More than a day has passed since Stephen Paddock carried out the deadliest mass shooting in modern U.S. history, killing 59 people and injuring 500 more in Las Vegas. However, critics across the internet have been left with more questions than answers after shooting investigation officials, and subsequently the media, have resisted labeling the mass murder as an act of terrorism.
On Monday morning, officials said they found no connection between Paddock’s actions and international terrorist groups. Meanwhile, profile pieces and updates on new information about Paddock pegged him as “gambler who drew little attention” who was a “multi-millionaire real estate investor.”
In other words, Paddock was a man who fit the mold for the media’s narrative of the “lone wolf” who just snapped and is definitely, definitely not a person of color, and therefore will not be referred to as a terrorist.
Celebrities, media personalities, and vocal Twitter users took notice of the dissonance between the gravity of the mass shooting and the labels, or lack thereof, applied to the shooter himself. As MSNBC’s Chris Hayes said during a live spot next to the festival grounds where the shooting took place, “If this isn’t terrorism, what the hell is terrorism?”
Only in America can whiteness prevent the man who conducted the deadliest mass shooting in American history from being called a terrorist.
— Shaun King (@shaunking) October 2, 2017
My heart is breaking for Las Vegas. We need love, unity, peace, gun control & for people to look at this & call this what it is = terrorism.
— Ariana Grande (@ArianaGrande) October 2, 2017
As he leaves for Puerto Rico, Trump says Vegas shooter is a "very, very sick individual" but doesn't answer whether it's domestic terrorism.
— Kaitlan Collins (@kaitlancollins) October 3, 2017
— HK Woolf (@hk_woolf) October 3, 2017
— Steven Blunt (@countdooku33) October 3, 2017
— Demetria Obilor (@DemetriaObilor) October 2, 2017
If Stephen Paddock voted for Trump he is a terrorist
If Stephen Paddock voted for Clinton he is a terrorist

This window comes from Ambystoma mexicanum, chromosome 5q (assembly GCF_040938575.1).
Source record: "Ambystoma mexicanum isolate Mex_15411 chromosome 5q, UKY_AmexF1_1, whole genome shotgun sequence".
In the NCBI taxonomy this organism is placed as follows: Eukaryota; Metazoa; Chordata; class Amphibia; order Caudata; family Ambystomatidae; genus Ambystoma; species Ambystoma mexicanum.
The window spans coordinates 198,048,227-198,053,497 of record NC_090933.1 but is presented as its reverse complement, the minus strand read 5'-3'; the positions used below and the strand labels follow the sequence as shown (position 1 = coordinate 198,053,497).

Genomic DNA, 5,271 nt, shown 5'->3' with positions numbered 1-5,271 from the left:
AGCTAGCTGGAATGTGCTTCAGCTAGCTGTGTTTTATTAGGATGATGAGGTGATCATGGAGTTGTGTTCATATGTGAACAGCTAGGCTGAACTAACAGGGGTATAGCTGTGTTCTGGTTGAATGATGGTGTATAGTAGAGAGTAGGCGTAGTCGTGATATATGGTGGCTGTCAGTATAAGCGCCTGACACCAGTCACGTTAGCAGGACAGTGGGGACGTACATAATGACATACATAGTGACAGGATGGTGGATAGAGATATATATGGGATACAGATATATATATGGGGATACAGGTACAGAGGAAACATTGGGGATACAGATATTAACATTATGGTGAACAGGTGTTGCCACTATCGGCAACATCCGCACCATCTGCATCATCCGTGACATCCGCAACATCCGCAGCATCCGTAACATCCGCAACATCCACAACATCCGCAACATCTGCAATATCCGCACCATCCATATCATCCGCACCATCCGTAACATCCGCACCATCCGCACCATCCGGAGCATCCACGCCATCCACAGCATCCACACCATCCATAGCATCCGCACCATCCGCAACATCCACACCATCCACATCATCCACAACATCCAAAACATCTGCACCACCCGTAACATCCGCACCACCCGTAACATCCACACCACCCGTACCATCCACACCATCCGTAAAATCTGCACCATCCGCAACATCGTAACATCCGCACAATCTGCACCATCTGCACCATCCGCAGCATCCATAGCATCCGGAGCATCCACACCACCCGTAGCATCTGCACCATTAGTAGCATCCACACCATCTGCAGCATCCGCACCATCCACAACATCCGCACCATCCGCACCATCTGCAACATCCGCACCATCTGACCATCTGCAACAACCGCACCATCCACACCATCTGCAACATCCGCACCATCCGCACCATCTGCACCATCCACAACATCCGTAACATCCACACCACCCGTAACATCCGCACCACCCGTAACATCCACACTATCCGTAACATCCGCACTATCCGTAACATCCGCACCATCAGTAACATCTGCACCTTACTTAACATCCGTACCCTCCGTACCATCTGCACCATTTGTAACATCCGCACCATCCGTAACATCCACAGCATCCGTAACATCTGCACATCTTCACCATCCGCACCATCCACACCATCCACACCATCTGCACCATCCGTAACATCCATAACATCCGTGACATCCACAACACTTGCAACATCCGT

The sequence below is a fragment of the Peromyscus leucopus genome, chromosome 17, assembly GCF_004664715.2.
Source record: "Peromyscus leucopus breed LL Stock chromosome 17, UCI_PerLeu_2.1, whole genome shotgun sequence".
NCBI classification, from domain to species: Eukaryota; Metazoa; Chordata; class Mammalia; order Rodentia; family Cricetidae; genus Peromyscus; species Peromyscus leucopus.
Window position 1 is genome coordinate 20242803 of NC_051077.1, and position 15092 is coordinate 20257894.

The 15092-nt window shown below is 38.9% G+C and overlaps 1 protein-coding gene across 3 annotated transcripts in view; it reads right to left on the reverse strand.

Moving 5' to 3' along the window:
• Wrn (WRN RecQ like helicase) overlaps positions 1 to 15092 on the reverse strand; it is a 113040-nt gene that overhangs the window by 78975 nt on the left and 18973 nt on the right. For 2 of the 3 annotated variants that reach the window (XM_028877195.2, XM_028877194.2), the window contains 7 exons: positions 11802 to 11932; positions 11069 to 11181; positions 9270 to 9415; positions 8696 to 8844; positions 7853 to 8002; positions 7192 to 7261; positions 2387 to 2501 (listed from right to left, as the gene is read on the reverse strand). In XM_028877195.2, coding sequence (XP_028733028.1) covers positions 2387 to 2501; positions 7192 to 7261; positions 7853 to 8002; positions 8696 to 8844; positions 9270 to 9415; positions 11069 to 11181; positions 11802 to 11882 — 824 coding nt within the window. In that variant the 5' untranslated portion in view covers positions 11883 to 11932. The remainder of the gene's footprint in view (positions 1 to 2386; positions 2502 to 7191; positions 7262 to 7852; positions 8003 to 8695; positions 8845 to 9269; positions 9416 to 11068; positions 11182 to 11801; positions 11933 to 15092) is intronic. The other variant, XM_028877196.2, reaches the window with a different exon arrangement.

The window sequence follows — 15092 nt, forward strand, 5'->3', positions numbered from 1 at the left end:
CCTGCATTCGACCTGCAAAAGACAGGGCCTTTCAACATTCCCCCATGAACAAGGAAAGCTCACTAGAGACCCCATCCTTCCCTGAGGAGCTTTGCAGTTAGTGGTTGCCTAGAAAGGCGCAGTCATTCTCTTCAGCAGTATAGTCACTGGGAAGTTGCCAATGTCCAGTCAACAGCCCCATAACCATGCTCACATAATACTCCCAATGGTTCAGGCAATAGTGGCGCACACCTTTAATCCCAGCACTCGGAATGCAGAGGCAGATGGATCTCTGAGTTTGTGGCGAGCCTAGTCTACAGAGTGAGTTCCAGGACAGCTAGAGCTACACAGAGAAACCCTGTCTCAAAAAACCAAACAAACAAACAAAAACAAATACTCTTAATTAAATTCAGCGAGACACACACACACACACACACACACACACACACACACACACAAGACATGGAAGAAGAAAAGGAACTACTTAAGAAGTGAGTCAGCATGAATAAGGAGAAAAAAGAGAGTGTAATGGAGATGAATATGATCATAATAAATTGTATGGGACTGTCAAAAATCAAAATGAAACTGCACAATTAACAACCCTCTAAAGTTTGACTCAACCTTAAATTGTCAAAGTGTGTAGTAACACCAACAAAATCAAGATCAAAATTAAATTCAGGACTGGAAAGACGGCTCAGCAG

If Stephen Paddock voted for Stein or Sanders he is a terrorist
If Stephen Paddock did not vote he is a terrorist
I don't need to wait..
Stephen Paddock is a terrorist
— Tony Posnanski (@tonyposnanski) October 2, 2017
There's nothing I can tweet that will heal the heartache being felt today, but all my heart is with Las Vegas. This is domestic terrorism.
— Zendaya (@Zendaya) October 2, 2017
Several people pointed to the seemingly apparent correlation between a shooter’s or criminal’s skin color and how they’re defined as “terrorists” by law enforcement and the media, particularly before officials know all the facts.
white privilege is committing the largest shooting in American history and being fondly memorialized as a country music fan pic.twitter.com/RQpTsc63jn
— Ace (@AMillennialDog) October 2, 2017
50 dead. Over 400 in the hospital. And we continue to call this a LONE WOLF? Call it TERRORISM because that's what it is.
— Emmy Rossum (@emmyrossum) October 2, 2017
Muslim shooter: whole religion guilty
Black shooter: whole race guilty
White shooters: lone wolf. Give him a hug
— #Abdul (@HashtagAbdul) October 3, 2017
Why is he not a "terrorist" why "lone wolf" he's murdered over 50 people and injured nearly 500…ohhh! He's not brown right? Got it. https://t.co/fhIpXnIUvg
— Lauren Jauregui (@LaurenJauregui) October 2, 2017
When you’re a white adult & committed the worst massacre in American history vs. when you’re a black child and did nothing wrong. pic.twitter.com/GyOpzoLvcb
— jordan (@JordanUhl) October 2, 2017
As legalese would have it, there are several reasons why terrorism, or even the phrase domestic terrorism, hasn’t been applied to Paddock. Societally, our “generally accepted definition of terrorism…requires a political, ideological, or religious motive,” the New York Times reported. However, as Newsweek pointed out, while federal law defines terrorism with these motives, Nevada law doesn’t require any sort of motive to define an attack as terrorism.
And though the federal government doesn’t actually have a statute that addresses domestic terrorism, it does have a definition—and it requires the intention to intimidate or coerce civilians, or government conduct or policy.
Ultimately, the applied definition of “terrorism” will boil down to Paddock’s motive, which officials have yet to provide. Whether that application will satisfy critics seeking justice for a label left unapplied to throngs of white, male shooters, however, is a different question entirely.